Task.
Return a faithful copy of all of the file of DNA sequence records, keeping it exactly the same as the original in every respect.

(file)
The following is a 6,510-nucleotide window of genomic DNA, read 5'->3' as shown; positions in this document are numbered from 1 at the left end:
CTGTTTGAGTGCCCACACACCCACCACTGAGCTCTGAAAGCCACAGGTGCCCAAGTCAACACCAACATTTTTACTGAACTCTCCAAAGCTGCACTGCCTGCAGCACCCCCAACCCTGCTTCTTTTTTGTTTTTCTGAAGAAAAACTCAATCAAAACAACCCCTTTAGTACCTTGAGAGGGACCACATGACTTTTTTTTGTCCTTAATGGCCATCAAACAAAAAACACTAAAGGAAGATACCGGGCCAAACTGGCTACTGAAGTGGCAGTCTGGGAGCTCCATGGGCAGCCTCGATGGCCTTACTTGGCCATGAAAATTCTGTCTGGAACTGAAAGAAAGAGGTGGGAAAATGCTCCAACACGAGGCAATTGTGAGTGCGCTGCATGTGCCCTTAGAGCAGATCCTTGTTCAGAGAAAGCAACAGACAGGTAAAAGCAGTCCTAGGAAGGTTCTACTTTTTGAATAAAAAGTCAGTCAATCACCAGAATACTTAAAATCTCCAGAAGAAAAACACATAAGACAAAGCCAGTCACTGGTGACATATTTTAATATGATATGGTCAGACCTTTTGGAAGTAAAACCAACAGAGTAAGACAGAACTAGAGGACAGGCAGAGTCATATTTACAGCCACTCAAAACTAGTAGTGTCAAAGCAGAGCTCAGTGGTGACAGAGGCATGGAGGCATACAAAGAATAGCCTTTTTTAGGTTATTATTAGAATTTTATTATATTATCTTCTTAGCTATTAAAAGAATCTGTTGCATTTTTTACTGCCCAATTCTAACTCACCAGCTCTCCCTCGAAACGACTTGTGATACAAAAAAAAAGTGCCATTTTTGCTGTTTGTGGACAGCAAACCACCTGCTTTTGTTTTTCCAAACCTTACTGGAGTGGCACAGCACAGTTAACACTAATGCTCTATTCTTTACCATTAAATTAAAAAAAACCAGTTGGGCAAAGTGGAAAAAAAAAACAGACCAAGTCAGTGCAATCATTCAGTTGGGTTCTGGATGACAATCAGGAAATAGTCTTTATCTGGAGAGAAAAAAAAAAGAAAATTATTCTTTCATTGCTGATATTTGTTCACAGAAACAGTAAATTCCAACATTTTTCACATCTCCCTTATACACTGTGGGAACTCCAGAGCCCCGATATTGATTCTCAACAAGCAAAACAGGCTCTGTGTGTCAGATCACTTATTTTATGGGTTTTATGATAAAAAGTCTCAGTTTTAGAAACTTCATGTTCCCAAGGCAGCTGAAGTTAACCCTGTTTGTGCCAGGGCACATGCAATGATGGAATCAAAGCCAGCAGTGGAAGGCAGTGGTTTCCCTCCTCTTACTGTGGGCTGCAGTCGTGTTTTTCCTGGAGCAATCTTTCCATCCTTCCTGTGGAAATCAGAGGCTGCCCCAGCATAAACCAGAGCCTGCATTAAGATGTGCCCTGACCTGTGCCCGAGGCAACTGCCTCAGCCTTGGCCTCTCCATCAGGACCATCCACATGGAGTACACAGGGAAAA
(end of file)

The following is a 6,510-nucleotide window of genomic DNA, read 5'->3' as shown; positions in this document are numbered from 1 at the left end:
CTGTTTGAGTGCCCACACACCCACCACTGAGCTCTGAAAGCCACAGGTGCCCAAGTCAACACCAACATTTTTACTGAACTCTCCAAAGCTGCACTGCCTGCAGCACCCCCAACCCTGCTTCTTTTTTGTTTTTCTGAAGAAAAACTCAATCAAAACAACCCCTTTAGTACCTTGAGAGGGACCACATGACTTTTTTTTGTCCTTAATGGCCATCAAACAAAAAACACTAAAGGAAGATACCGGGCCAAACTGGCTACTGAAGTGGCAGTCTGGGAGCTCCATGGGCAGCCTCGATGGCCTTACTTGGCCATGAAAATTCTGTCTGGAACTGAAAGAAAGAGGTGGGAAAATGCTCCAACACGAGGCAATTGTGAGTGCGCTGCATGTGCCCTTAGAGCAGATCCTTGTTCAGAGAAAGCAACAGACAGGTAAAAGCAGTCCTAGGAAGGTTCTACTTTTTGAATAAAAAGTCAGTCAATCACCAGAATACTTAAAATCTCCAGAAGAAAAACACATAAGACAAAGCCAGTCACTGGTGACATATTTTAATATGATATGGTCAGACCTTTTGGAAGTAAAACCAACAGAGTAAGACAGAACTAGAGGACAGGCAGAGTCATATTTACAGCCACTCAAAACTAGTAGTGTCAAAGCAGAGCTCAGTGGTGACAGAGGCATGGAGGCATACAAAGAATAGCCTTTTTTAGGTTATTATTAGAATTTTATTATATTATCTTCTTAGCTATTAAAAGAATCTGTTGCATTTTTTACTGCCCAATTCTAACTCACCAGCTCTCCCTCGAAACGACTTGTGATACAAAAAAAAAGTGCCATTTTTGCTGTTTGTGGACAGCAAACCACCTGCTTTTGTTTTTCCAAACCTTACTGGAGTGGCACAGCACAGTTAACACTAATGCTCTATTCTTTACCATTAAATTAAAAAAAACCAGTTGGGCAAAGTGGAAAAAAAAAACAGACCAAGTCAGTGCAATCATTCAGTTGGGTTCTGGATGACAATCAGGAAATAGTCTTTATCTGGAGAGAAAAAAAAAAGAAAATTATTCTTTCATTGCTGATATTTGTTCACAGAAACAGTAAATTCCAACATTTTTCACATCTCCCTTATACACTGTGGGAACTCCAGAGCCCCGATATTGATTCTCAACAAGCAAAACAGGCTCTGTGTGTCAGATCACTTATTTTATGGGTTTTATGATAAAAAGTCTCAGTTTTAGAAACTTCATGTTCCCAAGGCAGCTGAAGTTAACCCTGTTTGTGCCAGGGCACATGCAATGATGGAATCAAAGCCAGCAGTGGAAGGCAGTGGTTTCCCTCCTCTTACTGTGGGCTGCAGTCGTGTTTTTCCTGGAGCAATCTTTCCATCCTTCCTGTGGAAATCAGAGGCTGCCCCAGCATAAACCAGAGCCTGCATTAAGATGTGCCCTGACCTGTGCCCGAGGCAACTGCCTCAGCCTTGGCCTCTCCATCAGGACCATCCACATGGAGTACACAGGGAAAA